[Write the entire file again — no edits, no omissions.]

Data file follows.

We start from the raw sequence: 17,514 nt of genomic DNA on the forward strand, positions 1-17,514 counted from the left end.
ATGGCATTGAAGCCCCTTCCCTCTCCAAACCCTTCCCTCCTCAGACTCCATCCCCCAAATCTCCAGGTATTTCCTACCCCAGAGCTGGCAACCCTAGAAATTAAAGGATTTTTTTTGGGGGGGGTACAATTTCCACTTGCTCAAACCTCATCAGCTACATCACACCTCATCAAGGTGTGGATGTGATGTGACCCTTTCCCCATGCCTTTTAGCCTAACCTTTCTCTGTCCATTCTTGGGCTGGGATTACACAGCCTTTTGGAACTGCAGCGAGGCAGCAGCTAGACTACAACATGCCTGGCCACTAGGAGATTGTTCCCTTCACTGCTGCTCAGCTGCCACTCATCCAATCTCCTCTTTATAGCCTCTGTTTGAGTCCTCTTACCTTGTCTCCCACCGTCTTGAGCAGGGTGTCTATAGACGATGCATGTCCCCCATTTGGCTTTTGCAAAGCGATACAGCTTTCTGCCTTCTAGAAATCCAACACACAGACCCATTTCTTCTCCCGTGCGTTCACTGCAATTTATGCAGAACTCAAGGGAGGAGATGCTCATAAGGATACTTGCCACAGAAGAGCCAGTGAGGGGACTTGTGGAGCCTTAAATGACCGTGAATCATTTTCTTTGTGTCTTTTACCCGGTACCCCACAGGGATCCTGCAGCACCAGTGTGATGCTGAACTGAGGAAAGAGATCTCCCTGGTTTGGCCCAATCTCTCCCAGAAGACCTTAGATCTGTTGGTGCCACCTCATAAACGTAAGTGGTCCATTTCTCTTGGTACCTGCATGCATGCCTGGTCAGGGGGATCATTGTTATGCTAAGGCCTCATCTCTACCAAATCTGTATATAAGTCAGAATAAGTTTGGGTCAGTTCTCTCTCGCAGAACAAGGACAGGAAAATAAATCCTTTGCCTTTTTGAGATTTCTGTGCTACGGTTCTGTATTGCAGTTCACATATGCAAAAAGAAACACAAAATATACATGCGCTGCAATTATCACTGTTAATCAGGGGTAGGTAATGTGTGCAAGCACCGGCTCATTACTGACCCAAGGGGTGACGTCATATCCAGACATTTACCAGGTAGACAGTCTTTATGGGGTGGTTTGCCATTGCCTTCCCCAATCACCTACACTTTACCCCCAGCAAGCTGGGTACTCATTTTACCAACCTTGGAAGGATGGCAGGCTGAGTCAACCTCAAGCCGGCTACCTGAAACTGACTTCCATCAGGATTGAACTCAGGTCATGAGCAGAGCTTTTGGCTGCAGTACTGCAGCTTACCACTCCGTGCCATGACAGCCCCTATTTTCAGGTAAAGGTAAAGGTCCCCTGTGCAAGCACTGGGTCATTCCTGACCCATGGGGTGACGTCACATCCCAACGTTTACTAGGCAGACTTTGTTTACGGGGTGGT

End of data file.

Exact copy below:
We start from the raw sequence: 17,514 nt of genomic DNA on the forward strand, positions 1-17,514 counted from the left end.
ATGGCATTGAAGCCCCTTCCCTCTCCAAACCCTTCCCTCCTCAGACTCCATCCCCCAAATCTCCAGGTATTTCCTACCCCAGAGCTGGCAACCCTAGAAATTAAAGGATTTTTTTTGGGGGGGGTACAATTTCCACTTGCTCAAACCTCATCAGCTACATCACACCTCATCAAGGTGTGGATGTGATGTGACCCTTTCCCCATGCCTTTTAGCCTAACCTTTCTCTGTCCATTCTTGGGCTGGGATTACACAGCCTTTTGGAACTGCAGCGAGGCAGCAGCTAGACTACAACATGCCTGGCCACTAGGAGATTGTTCCCTTCACTGCTGCTCAGCTGCCACTCATCCAATCTCCTCTTTATAGCCTCTGTTTGAGTCCTCTTACCTTGTCTCCCACCGTCTTGAGCAGGGTGTCTATAGACGATGCATGTCCCCCATTTGGCTTTTGCAAAGCGATACAGCTTTCTGCCTTCTAGAAATCCAACACACAGACCCATTTCTTCTCCCGTGCGTTCACTGCAATTTATGCAGAACTCAAGGGAGGAGATGCTCATAAGGATACTTGCCACAGAAGAGCCAGTGAGGGGACTTGTGGAGCCTTAAATGACCGTGAATCATTTTCTTTGTGTCTTTTACCCGGTACCCCACAGGGATCCTGCAGCACCAGTGTGATGCTGAACTGAGGAAAGAGATCTCCCTGGTTTGGCCCAATCTCTCCCAGAAGACCTTAGATCTGTTGGTGCCACCTCATAAACGTAAGTGGTCCATTTCTCTTGGTACCTGCATGCATGCCTGGTCAGGGGGATCATTGTTATGCTAAGGCCTCATCTCTACCAAATCTGTATATAAGTCAGAATAAGTTTGGGTCAGTTCTCTCTCGCAGAACAAGGACAGGAAAATAAATCCTTTGCCTTTTTGAGATTTCTGTGCTACGGTTCTGTATTGCAGTTCACATATGCAAAAAGAAACACAAAATATACATGCGCTGCAATTATCACTGTTAATCAGGGGTAGGTAATGTGTGCAAGCACCGGCTCATTACTGACCCAAGGGGTGACGTCATATCCAGACATTTACCAGGTAGACAGTCTTTATGGGGTGGTTTGCCATTGCCTTCCCCAATCACCTACACTTTACCCCCAGCAAGCTGGGTACTCATTTTACCAACCTTGGAAGGATGGCAGGCTGAGTCAACCTCAAGCCGGCTACCTGAAACTGACTTCCATCAGGATTGAACTCAGGTCATGAGCAGAGCTTTTGGCTGCAGTACTGCAGCTTACCACTCCGTGCCATGACAGCCCCTATTTTCAGGTAAAGGTAAAGGTCCCCTGTGCAAGCACTGGGTCATTCCTGACCCATGGGGTGACGTCACATCCCAACGTTTACTAGGCAGACTTTGTTTACGGGGTGGT